Noun vs. Verb

By Sam Ruby, March 15, 2003.

The mini essay explores the relationship between nouns and verbs in the architecture of distributed systems..

Essay #

When people ask whether Sam Ruby is advocating an alternative to web services, reply that he is not.  Reply instead that he is advocating some additional constraints.  Permit me to explain.

There are those who appear to advocate a null architectural style with respect to data.  Who claim that content type independence is not a bug but a feature.  Who imply that few constraints on data is a good thing.  Of course, there are no such people, this is only a strawman argument.

Now consider RSS.

What is important to the success of RSS?  I suggest that it not the methods by which RSS is created, updated, and deleted.  Instead, what is important is the uniform representation of shared concepts.  Concepts such as channels, items, titles, links, and descriptions.

Local optimizations may occasionally benefit by bending architectural constraints a little.  Blosxom, for example, supports the ability to "Create, edit, rename, and delete entries on the command-line, via FTP, WebDAV, or anything else you might use to manipulate your files. There's no import or export; entries are nothing more complex than title on the first line, body being everything thereafter."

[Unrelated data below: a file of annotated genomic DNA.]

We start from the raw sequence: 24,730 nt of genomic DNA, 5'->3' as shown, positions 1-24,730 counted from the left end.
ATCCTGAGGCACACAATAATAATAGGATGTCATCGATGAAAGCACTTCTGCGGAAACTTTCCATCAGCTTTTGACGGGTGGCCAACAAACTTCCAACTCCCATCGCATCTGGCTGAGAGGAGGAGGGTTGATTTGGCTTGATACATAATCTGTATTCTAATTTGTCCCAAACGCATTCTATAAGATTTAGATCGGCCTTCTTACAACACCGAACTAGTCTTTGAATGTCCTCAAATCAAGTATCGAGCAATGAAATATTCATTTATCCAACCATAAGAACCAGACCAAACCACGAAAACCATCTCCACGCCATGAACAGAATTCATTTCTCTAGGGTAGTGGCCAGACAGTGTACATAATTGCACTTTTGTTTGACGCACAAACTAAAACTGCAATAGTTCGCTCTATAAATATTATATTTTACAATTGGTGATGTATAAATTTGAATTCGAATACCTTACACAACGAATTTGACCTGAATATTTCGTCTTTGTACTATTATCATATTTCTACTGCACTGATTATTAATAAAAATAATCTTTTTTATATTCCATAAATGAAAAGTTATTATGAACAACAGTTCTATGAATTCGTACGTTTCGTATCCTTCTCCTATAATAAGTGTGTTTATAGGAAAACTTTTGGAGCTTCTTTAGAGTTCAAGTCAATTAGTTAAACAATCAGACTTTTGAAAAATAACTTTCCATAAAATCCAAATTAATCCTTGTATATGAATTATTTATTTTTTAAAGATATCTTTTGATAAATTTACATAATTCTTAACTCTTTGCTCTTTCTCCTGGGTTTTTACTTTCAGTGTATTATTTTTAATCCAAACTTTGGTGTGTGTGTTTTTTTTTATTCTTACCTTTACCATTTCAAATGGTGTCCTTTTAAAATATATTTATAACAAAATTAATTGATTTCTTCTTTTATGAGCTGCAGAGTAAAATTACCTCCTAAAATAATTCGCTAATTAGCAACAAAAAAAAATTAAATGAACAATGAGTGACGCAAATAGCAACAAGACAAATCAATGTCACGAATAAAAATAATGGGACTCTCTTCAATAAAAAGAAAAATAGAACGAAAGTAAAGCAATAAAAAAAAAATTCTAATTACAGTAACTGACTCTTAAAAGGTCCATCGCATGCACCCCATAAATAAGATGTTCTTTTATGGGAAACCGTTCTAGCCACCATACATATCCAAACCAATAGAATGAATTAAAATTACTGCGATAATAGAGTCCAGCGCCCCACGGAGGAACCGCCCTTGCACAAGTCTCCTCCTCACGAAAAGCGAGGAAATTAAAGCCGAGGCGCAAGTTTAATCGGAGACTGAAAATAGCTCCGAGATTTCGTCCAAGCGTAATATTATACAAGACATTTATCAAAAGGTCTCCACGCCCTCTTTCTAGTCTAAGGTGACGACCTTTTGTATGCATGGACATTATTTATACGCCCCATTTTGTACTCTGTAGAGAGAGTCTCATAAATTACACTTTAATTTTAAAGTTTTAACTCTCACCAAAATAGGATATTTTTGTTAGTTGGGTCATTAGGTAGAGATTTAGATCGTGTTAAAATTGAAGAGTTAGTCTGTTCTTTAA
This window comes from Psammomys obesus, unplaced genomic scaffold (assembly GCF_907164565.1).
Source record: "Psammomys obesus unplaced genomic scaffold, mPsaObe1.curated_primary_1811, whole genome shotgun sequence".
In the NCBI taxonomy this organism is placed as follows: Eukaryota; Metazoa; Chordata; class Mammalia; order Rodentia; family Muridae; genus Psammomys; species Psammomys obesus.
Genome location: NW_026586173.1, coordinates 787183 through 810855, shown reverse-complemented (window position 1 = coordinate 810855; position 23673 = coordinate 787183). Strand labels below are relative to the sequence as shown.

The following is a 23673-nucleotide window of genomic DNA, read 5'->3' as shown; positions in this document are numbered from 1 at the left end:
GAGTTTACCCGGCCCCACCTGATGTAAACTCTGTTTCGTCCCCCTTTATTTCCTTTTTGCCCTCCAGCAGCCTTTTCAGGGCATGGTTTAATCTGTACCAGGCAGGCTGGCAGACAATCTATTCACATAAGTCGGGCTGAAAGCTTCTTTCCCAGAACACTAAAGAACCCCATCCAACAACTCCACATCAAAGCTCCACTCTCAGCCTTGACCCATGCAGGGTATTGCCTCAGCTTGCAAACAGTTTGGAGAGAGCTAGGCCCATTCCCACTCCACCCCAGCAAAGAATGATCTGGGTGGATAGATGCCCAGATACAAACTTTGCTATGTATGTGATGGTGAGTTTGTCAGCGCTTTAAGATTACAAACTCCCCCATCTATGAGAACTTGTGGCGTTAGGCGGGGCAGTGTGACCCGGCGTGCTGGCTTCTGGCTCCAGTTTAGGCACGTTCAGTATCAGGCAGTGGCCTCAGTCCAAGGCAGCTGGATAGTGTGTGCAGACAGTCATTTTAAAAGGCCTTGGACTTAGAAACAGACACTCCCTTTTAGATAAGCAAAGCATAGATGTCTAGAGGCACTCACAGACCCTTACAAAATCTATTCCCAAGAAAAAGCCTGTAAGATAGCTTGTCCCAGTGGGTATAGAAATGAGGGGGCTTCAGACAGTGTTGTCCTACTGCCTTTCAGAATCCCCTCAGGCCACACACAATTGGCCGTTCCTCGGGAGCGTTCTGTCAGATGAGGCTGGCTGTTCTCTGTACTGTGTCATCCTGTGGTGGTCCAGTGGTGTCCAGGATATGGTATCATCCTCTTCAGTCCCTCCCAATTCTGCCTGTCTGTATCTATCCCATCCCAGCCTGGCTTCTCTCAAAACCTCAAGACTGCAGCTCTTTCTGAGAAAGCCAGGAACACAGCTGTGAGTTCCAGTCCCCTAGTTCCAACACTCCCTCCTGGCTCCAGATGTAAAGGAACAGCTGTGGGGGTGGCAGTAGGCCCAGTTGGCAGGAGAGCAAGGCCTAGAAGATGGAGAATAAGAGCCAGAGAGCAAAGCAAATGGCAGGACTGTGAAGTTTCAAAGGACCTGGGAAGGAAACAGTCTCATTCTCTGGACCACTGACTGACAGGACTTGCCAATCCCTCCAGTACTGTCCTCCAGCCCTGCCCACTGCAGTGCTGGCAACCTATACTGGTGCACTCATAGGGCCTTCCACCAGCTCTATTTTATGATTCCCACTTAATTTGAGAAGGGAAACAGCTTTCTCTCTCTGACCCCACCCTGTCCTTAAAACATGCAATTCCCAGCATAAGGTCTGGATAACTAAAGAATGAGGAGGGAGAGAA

Such tight coupling may make sense within a component in a complex system.  However it is important to identify the points where one may cross vendor, language, platform, or trust boundaries as these represent critical architectural junctions.  Ideally at such points one applies the intersection of the architectural constraints of Web Services and Representational State Transfer.  In the case of RSS, a reasonable approximation of this is achieved by retrieving well formed and valid XML documents via HTTP GET.

Is this ideal?  No evolving protocol is ever perfectly in sync with the challenges it faces.  RSS could benefit from an explicit schema. RSS could benefit by more explicit rules defining whether HTML is allowed in titles or relative links are allowed in descriptions.  RSS could benefit from a more clear separation of metadata from data.  RSS could benefit from an ability to explicitly mark what items must be understood, and which are optional.

In fact, RSS aggregtors may quite possibly be pushing the limits of the Internet by implementing a polling architecture on top of HTTP GET.  Architecturally, this seems pretty dumb.

But it works.

Further reading #

For those interested in futher reading on this topic, REST + SOAP attempts to capture the best features of each "alternative" and shows how they can be constructively applied together.


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